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Transcript

Cell transfection

By: Àngel Térmens Forcada

Start

Index

Introduction

Transfection types

Transfection methods

Deliveries

Reagents

Conclusion

Introduction to
cell transfection

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Transfection is the process of introducing nucleic acids into eukaryotic cells by non viral methods.

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What is transfection?

The inherent challenge for transfection is introducing negatively charged molecules (e.g., phosphate backbones of DNA and RNA) into cells with a negatively charged membrane.

Using various chemical or physical methods, this gene transfer technology enables the study of gene function and protein expression in a cellular environment.


How does transfection work?

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Physics:

  1. Electroporation
  2. Cell microinjection
  3. Biolistic particle delivery


Chemicals:

  1. Cationic lipids
  2. Nonliposomal reagents
  3. Cationic polymers (chemical reagents)

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Transfection applications

mammalian promoter and enhancer sequences studies

trans-acting proteins
studies

mRNA processing

...as one of the earliest study steps...

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Transfection applications

protein-protein interactions

translation
studies

recombination events

...as one of the earliest study steps...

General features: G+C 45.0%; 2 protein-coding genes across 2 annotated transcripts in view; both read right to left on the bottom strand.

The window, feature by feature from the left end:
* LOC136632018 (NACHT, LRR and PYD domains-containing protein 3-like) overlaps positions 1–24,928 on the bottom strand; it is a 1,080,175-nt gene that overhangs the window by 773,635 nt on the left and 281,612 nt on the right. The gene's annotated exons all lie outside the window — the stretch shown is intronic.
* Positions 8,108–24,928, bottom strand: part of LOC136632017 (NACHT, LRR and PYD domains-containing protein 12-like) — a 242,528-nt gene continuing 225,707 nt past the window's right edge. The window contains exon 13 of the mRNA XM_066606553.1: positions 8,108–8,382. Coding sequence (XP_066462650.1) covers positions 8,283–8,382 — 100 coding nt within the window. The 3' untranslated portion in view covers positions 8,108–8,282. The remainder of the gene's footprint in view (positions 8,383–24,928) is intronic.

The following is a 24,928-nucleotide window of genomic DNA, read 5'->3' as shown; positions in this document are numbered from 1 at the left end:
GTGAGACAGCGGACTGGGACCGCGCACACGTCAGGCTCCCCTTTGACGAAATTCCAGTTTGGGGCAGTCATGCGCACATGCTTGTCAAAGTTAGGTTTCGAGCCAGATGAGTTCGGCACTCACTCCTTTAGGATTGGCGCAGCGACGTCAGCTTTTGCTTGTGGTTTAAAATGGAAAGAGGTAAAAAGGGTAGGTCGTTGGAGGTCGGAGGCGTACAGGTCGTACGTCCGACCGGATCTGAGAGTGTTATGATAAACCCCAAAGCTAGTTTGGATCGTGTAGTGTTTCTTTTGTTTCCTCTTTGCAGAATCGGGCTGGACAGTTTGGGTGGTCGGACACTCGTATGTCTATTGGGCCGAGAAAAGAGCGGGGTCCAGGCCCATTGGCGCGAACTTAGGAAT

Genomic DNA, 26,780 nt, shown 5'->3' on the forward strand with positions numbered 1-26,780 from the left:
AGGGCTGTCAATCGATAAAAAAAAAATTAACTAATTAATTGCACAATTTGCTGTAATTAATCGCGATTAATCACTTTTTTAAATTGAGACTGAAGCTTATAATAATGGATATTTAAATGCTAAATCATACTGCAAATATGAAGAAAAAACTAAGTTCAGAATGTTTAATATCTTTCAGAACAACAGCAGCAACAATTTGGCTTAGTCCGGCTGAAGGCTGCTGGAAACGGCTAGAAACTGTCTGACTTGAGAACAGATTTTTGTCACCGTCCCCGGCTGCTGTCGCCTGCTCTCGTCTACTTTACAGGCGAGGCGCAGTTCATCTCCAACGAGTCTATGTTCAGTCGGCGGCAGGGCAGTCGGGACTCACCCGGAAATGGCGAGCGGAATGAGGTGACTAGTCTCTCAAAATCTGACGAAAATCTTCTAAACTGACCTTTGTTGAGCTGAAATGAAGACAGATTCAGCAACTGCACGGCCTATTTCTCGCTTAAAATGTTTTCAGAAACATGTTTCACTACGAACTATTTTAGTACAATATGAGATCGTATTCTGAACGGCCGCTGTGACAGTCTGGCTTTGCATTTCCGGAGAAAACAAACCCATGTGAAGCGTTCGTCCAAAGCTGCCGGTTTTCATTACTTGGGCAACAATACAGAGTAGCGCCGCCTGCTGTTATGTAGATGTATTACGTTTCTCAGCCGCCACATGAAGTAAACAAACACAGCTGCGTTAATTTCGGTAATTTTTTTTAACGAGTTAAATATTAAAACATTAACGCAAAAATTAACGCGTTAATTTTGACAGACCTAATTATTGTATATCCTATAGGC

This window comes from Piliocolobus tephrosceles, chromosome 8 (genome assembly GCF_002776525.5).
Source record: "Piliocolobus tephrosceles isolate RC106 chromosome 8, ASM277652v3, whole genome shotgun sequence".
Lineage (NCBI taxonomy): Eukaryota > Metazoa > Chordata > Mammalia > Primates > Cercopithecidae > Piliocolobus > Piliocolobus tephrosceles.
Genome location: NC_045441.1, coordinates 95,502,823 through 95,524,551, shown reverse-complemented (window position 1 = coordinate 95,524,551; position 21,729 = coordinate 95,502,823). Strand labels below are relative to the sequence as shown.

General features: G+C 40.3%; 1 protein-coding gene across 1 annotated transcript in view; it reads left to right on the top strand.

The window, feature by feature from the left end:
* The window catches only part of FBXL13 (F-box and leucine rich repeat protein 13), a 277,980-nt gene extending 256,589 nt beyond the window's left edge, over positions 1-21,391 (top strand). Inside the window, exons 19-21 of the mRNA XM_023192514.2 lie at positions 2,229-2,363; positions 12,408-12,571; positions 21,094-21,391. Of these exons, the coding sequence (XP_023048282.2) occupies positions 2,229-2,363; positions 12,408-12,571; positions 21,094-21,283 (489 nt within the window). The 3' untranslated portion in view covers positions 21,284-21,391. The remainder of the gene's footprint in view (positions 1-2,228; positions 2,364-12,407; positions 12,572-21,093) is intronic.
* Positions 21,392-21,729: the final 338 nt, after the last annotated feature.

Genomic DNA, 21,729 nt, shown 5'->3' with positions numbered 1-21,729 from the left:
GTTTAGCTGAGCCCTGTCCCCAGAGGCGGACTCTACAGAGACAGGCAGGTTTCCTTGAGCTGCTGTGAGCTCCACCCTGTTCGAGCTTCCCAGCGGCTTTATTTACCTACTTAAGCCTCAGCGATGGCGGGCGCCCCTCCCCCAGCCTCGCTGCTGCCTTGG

Deliveries

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DNA

RNA

Transcient and stable

Transcient

DNA

  1. Study gene function and regulation
  2. Mutational analysis and biochemical characterization of gene products
  3. Effects of gene expression on the health and life cycle of cells
  4. Large scale production of proteins for purification and downstream applications

mRNA and Non-coding RNA

  1. Protein knockdown studies
  2. Phenotype analysis
  3. Function recovery
  4. Pathway analysis
  5. In vivo knockdown
  6. Drug target discovery

Transfection types

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Transfection types

Stable
transfection

Transient transfection

Cotransfection

Foreign DNA is either integrated into the cellular genome or maintained as an episomal plasmid.

Unlike transient transfection, stable transfection allows the long-term maintenance of the exogenous DNA in the transfected cell and its progeny.

The introduced nucleic acid exists in the cell only for a limited period of time and is not integrated into the genome.

As such, transiently transfected genetic material is not passed from generation to generation during cell division, and it can be lost by environmental factors or diluted out during cell division.

Cotransfection refers to the simultaneous transfection with two separate nucleic acid molecules, such as plasmid DNA and siRNA. Cotransfection is a common procedure for stable transfection. The plasmid DNA may contain a gene that is easily assayed and acts as a marker.

Stable transfection

  1. Transfected DNA integrates into the genome.
  2. Transfected genetic material is carried stably from generation to generation; genetic alteration is permanent.
  3. Requires selective screening for the isolation of stable transfectants.